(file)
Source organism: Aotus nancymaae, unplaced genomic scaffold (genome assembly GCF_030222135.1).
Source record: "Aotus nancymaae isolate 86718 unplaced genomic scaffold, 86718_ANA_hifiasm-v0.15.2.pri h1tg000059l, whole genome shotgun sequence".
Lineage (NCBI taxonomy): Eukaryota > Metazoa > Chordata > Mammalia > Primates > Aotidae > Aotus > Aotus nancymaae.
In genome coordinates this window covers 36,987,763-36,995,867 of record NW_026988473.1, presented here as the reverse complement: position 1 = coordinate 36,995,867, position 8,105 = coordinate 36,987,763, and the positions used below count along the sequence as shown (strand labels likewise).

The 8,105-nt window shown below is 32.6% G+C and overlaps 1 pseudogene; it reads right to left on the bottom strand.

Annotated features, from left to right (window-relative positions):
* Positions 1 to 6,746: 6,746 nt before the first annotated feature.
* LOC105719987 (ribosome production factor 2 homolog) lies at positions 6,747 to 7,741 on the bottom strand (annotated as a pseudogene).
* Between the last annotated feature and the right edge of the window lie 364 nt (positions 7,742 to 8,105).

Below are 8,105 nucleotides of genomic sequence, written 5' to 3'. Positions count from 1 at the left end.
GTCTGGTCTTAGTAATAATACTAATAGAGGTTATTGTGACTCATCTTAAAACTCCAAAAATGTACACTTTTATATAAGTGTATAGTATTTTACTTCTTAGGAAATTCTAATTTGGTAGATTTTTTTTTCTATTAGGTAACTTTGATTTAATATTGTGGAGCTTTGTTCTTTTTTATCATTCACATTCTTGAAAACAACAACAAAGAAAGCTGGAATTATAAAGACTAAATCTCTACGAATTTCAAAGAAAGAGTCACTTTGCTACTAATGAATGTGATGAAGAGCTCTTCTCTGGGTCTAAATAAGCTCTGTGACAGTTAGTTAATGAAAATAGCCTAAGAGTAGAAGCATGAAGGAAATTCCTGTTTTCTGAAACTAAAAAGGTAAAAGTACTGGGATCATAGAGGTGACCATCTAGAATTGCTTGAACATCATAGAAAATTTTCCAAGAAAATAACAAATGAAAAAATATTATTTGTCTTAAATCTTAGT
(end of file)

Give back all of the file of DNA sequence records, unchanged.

Source organism: Aotus nancymaae, unplaced genomic scaffold (genome assembly GCF_030222135.1).
Source record: "Aotus nancymaae isolate 86718 unplaced genomic scaffold, 86718_ANA_hifiasm-v0.15.2.pri h1tg000059l, whole genome shotgun sequence".
Lineage (NCBI taxonomy): Eukaryota > Metazoa > Chordata > Mammalia > Primates > Aotidae > Aotus > Aotus nancymaae.
In genome coordinates this window covers 36,987,763-36,995,867 of record NW_026988473.1, presented here as the reverse complement: position 1 = coordinate 36,995,867, position 8,105 = coordinate 36,987,763, and the positions used below count along the sequence as shown (strand labels likewise).

The 8,105-nt window shown below is 32.6% G+C and overlaps 1 pseudogene; it reads right to left on the bottom strand.

Annotated features, from left to right (window-relative positions):
* Positions 1 to 6,746: 6,746 nt before the first annotated feature.
* LOC105719987 (ribosome production factor 2 homolog) lies at positions 6,747 to 7,741 on the bottom strand (annotated as a pseudogene).
* Between the last annotated feature and the right edge of the window lie 364 nt (positions 7,742 to 8,105).

Below are 8,105 nucleotides of genomic sequence, written 5' to 3'. Positions count from 1 at the left end.
GTCTGGTCTTAGTAATAATACTAATAGAGGTTATTGTGACTCATCTTAAAACTCCAAAAATGTACACTTTTATATAAGTGTATAGTATTTTACTTCTTAGGAAATTCTAATTTGGTAGATTTTTTTTTCTATTAGGTAACTTTGATTTAATATTGTGGAGCTTTGTTCTTTTTTATCATTCACATTCTTGAAAACAACAACAAAGAAAGCTGGAATTATAAAGACTAAATCTCTACGAATTTCAAAGAAAGAGTCACTTTGCTACTAATGAATGTGATGAAGAGCTCTTCTCTGGGTCTAAATAAGCTCTGTGACAGTTAGTTAATGAAAATAGCCTAAGAGTAGAAGCATGAAGGAAATTCCTGTTTTCTGAAACTAAAAAGGTAAAAGTACTGGGATCATAGAGGTGACCATCTAGAATTGCTTGAACATCATAGAAAATTTTCCAAGAAAATAACAAATGAAAAAATATTATTTGTCTTAAATCTTAGT